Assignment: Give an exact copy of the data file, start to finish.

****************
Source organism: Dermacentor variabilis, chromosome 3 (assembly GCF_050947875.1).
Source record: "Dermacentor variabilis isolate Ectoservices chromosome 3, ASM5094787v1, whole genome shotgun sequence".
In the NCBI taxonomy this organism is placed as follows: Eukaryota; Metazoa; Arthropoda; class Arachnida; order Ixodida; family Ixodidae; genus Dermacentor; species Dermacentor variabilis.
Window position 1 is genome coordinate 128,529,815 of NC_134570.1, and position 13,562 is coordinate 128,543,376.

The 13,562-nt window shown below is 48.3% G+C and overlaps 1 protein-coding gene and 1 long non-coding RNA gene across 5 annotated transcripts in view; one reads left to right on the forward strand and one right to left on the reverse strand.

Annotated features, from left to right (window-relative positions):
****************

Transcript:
Source organism: Dermacentor variabilis, chromosome 3 (assembly GCF_050947875.1).
Source record: "Dermacentor variabilis isolate Ectoservices chromosome 3, ASM5094787v1, whole genome shotgun sequence".
In the NCBI taxonomy this organism is placed as follows: Eukaryota; Metazoa; Arthropoda; class Arachnida; order Ixodida; family Ixodidae; genus Dermacentor; species Dermacentor variabilis.
Window position 1 is genome coordinate 128,529,815 of NC_134570.1, and position 13,562 is coordinate 128,543,376.

The 13,562-nt window shown below is 48.3% G+C and overlaps 1 protein-coding gene and 1 long non-coding RNA gene across 5 annotated transcripts in view; one reads left to right on the forward strand and one right to left on the reverse strand.

Annotated features, from left to right (window-relative positions):